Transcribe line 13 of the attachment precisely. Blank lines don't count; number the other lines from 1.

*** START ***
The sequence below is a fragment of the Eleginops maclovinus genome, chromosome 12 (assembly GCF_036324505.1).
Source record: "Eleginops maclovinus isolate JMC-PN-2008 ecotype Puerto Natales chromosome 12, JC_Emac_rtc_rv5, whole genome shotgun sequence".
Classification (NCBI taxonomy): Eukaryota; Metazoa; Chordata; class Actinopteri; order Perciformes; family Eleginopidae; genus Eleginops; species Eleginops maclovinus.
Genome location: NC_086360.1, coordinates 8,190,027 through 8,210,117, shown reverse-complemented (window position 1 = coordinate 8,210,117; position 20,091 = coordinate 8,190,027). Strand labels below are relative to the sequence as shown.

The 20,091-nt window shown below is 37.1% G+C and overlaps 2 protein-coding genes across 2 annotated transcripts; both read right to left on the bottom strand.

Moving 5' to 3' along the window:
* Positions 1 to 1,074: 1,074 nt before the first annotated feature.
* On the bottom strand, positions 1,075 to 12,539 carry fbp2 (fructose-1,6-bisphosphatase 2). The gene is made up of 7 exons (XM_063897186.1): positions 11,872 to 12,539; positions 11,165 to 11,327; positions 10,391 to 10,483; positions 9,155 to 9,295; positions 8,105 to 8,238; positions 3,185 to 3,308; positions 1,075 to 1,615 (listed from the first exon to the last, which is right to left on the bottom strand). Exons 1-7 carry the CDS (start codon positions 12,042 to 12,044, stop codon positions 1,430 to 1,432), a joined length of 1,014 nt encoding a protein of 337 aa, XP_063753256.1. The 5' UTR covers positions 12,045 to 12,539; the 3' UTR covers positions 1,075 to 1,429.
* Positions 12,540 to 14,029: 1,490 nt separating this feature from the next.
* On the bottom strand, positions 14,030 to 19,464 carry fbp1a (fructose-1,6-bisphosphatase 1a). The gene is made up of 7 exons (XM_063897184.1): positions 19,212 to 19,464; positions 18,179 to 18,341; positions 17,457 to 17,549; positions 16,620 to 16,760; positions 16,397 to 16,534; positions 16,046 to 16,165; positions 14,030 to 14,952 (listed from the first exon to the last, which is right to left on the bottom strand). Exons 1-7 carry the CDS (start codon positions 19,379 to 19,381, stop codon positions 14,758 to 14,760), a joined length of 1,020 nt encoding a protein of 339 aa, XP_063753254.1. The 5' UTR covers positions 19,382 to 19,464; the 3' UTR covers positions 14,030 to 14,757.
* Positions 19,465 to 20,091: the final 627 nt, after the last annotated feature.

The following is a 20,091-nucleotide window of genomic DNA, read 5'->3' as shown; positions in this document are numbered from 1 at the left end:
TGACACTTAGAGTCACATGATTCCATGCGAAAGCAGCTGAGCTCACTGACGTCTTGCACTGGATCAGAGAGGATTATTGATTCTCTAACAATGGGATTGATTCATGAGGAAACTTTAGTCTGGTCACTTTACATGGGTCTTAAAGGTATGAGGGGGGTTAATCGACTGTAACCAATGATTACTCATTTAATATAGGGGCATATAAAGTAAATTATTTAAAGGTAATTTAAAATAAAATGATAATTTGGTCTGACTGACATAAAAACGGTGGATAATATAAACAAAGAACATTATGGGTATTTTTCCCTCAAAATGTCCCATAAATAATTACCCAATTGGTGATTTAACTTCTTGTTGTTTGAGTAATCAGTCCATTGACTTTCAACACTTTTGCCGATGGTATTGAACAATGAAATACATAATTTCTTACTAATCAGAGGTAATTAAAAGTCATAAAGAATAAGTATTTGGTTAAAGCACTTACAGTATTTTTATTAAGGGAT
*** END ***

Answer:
TGACACTTAGAGTCACATGATTCCATGCGAAAGCAGCTGAGCTCACTGACGTCTTGCACTGGATCAGAGAGGATTATTGATTCTCTAACAATGGGATTGATTCATGAGGAAACTTTAGTCTGGTCACTTTACATGGGTCTTAAAGGTATGAGGGGGGTTAATCGACTGTAACCAATGATTACTCATTTAATATAGGGGCATATAAAGTAAATTATTTAAAGGTAATTTAAAATAAAATGATAATTTGGTCTGACTGACATAAAAACGGTGGATAATATAAACAAAGAACATTATGGGTATTTTTCCCTCAAAATGTCCCATAAATAATTACCCAATTGGTGATTTAACTTCTTGTTGTTTGAGTAATCAGTCCATTGACTTTCAACACTTTTGCCGATGGTATTGAACAATGAAATACATAATTTCTTACTAATCAGAGGTAATTAAAAGTCATAAAGAATAAGTATTTGGTTAAAGCACTTACAGTATTTTTATTAAGGGAT